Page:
Swapping fizzy drinks for water could significantly decrease the risk of diabetes and heart disease, say scientists.
Leading researchers from Harvard University are presenting new evidence which shows replacing sugar-sweetened drinks with water can lead to weight loss and help reduce the risk of Type 2 diabetes by seven per cent.
They will present groundbreaking findings and applications on the importance of healthy hydration at the Sustaining the Blue Planet: Global Water Education Conference.
Professor Frank Hu, from the Harvard School of Public Health, said: "There is convincing evidence that regular consumption of sugar-sweetened beverages is associated with increased risk of obesity and diabetes, and emerging evidence that these beverages increase the risk for heart disease.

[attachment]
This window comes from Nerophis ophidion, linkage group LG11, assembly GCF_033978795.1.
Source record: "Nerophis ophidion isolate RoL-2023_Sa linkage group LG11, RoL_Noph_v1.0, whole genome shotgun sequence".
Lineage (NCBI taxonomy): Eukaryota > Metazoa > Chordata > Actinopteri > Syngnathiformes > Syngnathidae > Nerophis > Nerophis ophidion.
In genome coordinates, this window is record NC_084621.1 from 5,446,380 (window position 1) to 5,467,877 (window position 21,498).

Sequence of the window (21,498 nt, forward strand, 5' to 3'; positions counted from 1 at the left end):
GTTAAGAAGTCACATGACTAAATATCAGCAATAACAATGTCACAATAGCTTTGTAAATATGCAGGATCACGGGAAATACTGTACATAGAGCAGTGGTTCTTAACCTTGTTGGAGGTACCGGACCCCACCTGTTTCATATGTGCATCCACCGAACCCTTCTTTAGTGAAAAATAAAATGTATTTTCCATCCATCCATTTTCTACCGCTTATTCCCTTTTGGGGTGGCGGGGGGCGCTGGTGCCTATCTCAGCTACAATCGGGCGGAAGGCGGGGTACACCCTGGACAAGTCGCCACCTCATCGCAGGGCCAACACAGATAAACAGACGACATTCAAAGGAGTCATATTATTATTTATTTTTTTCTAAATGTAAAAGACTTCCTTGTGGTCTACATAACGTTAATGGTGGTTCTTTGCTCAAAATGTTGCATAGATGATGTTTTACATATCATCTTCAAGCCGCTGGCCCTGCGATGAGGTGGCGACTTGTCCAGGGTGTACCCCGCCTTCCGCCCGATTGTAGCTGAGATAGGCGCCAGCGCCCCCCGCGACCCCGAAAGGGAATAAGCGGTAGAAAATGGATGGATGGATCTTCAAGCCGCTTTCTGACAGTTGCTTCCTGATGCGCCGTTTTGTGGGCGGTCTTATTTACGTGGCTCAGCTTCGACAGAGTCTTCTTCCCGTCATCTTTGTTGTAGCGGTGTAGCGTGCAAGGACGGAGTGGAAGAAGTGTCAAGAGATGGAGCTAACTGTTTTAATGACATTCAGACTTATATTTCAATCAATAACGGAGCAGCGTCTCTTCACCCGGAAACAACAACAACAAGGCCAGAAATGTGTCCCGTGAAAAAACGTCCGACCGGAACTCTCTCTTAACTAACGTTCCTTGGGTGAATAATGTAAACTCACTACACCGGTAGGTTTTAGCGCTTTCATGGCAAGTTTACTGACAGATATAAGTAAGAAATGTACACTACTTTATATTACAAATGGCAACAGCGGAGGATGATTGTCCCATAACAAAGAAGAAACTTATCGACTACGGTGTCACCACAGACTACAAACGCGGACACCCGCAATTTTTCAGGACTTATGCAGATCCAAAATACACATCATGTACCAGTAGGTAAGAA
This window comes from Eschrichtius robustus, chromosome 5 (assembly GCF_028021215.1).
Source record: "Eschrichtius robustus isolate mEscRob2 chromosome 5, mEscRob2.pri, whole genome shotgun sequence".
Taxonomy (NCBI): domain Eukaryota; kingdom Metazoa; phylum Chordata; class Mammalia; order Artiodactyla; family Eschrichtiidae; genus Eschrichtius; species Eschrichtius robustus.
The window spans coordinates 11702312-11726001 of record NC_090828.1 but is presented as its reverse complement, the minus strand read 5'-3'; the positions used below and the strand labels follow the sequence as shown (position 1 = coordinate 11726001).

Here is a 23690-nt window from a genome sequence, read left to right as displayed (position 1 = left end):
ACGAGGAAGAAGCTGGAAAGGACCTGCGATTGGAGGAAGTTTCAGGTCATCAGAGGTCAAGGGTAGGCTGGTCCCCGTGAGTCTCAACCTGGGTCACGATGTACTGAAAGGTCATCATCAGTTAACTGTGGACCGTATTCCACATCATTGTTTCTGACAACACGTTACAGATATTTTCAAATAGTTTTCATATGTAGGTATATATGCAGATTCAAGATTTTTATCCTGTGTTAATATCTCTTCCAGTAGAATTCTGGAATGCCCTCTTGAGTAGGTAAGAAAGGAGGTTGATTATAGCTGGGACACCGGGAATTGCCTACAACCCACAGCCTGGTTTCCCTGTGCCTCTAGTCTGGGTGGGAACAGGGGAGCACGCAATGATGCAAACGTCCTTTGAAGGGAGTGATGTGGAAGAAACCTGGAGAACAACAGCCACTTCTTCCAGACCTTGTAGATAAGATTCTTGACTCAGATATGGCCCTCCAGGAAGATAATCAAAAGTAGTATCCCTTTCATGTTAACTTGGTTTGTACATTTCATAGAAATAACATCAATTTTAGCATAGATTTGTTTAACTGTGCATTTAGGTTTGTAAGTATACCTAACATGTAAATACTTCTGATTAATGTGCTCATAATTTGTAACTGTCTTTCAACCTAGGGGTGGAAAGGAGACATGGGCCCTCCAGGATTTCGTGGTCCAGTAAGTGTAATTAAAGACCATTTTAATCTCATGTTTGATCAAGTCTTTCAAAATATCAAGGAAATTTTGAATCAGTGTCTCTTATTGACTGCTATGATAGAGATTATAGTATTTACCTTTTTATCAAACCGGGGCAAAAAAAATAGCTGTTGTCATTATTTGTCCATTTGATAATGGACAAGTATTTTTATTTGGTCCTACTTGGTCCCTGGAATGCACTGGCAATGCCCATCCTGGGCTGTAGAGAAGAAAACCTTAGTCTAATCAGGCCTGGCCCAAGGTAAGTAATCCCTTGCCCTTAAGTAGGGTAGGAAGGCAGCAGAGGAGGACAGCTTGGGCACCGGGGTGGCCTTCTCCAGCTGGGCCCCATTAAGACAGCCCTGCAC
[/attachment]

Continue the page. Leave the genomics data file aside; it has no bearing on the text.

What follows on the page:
"To reduce risk of obesity and cardiometabolic diseases, it is important to reduce consumption of sugar-sweetened beverages and replace them with healthier choices such as water and unsweetened tea or coffee."
The International Chair on Cardiometabolic Risk (ICCR), which conducted the research, says more than 100,000 people are diagnosed with Type 2 diabetes every year, with 26 million Brits projected to be obese by 2030.
ICCR scientific director, Dr Jean-Pierre Depsres said: "The epidemic prevalence achieved by abdominal obesity can be explained by our sedentary lifestyle and poor nutritional habits, among which an overconsumption of sugar-sweetened beverages plays a significant role. Until recently, these beverages have escaped the scrutiny that low-quality foods have received, but as our research shows, this certainly should not be the case."
According to NHS figures, more than 2.8 million people in the UK have diabetes.
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